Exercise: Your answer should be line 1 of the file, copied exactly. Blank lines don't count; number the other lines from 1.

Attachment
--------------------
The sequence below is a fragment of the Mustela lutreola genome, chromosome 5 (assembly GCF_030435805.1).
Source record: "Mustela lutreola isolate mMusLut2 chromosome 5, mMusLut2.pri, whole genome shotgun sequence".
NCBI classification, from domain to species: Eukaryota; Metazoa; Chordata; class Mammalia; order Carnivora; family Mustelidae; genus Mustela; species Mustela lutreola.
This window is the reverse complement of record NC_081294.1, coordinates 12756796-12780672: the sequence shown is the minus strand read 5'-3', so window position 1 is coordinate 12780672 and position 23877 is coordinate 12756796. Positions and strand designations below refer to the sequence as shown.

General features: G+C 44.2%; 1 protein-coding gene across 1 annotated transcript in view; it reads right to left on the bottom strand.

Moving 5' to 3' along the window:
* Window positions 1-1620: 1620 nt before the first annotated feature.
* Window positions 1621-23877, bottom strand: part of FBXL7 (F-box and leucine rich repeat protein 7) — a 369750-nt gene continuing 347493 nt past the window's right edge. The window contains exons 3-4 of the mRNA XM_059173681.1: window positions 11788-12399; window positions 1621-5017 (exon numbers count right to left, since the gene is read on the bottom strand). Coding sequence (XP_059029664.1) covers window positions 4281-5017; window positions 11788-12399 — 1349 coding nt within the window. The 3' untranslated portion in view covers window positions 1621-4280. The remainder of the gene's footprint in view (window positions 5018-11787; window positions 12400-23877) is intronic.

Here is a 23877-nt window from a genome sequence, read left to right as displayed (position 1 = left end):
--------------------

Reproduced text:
The sequence below is a fragment of the Mustela lutreola genome, chromosome 5 (assembly GCF_030435805.1).